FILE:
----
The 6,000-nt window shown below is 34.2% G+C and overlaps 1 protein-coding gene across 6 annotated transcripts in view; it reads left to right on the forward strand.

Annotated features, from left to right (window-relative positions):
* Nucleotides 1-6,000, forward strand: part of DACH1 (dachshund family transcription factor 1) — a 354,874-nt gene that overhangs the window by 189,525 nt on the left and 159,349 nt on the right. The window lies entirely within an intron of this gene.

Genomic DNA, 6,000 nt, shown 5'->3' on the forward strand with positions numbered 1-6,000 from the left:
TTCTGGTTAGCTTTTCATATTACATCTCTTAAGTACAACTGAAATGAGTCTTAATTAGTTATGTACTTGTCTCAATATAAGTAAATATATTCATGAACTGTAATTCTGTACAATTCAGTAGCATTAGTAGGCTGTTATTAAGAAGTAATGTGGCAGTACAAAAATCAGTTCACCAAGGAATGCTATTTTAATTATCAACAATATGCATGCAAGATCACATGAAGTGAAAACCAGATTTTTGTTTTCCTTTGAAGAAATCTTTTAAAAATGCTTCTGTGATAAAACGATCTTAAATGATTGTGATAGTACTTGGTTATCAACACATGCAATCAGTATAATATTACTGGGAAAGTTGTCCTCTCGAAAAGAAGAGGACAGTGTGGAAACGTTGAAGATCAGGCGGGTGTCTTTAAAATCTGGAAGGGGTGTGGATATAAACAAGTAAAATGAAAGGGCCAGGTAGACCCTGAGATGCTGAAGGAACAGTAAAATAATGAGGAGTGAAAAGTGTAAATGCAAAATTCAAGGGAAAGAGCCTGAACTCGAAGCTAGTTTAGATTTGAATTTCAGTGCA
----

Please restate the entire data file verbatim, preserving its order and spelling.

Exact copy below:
The 6,000-nt window shown below is 34.2% G+C and overlaps 1 protein-coding gene across 6 annotated transcripts in view; it reads left to right on the forward strand.

Annotated features, from left to right (window-relative positions):
* Nucleotides 1-6,000, forward strand: part of DACH1 (dachshund family transcription factor 1) — a 354,874-nt gene that overhangs the window by 189,525 nt on the left and 159,349 nt on the right. The window lies entirely within an intron of this gene.

Genomic DNA, 6,000 nt, shown 5'->3' on the forward strand with positions numbered 1-6,000 from the left:
TTCTGGTTAGCTTTTCATATTACATCTCTTAAGTACAACTGAAATGAGTCTTAATTAGTTATGTACTTGTCTCAATATAAGTAAATATATTCATGAACTGTAATTCTGTACAATTCAGTAGCATTAGTAGGCTGTTATTAAGAAGTAATGTGGCAGTACAAAAATCAGTTCACCAAGGAATGCTATTTTAATTATCAACAATATGCATGCAAGATCACATGAAGTGAAAACCAGATTTTTGTTTTCCTTTGAAGAAATCTTTTAAAAATGCTTCTGTGATAAAACGATCTTAAATGATTGTGATAGTACTTGGTTATCAACACATGCAATCAGTATAATATTACTGGGAAAGTTGTCCTCTCGAAAAGAAGAGGACAGTGTGGAAACGTTGAAGATCAGGCGGGTGTCTTTAAAATCTGGAAGGGGTGTGGATATAAACAAGTAAAATGAAAGGGCCAGGTAGACCCTGAGATGCTGAAGGAACAGTAAAATAATGAGGAGTGAAAAGTGTAAATGCAAAATTCAAGGGAAAGAGCCTGAACTCGAAGCTAGTTTAGATTTGAATTTCAGTGCA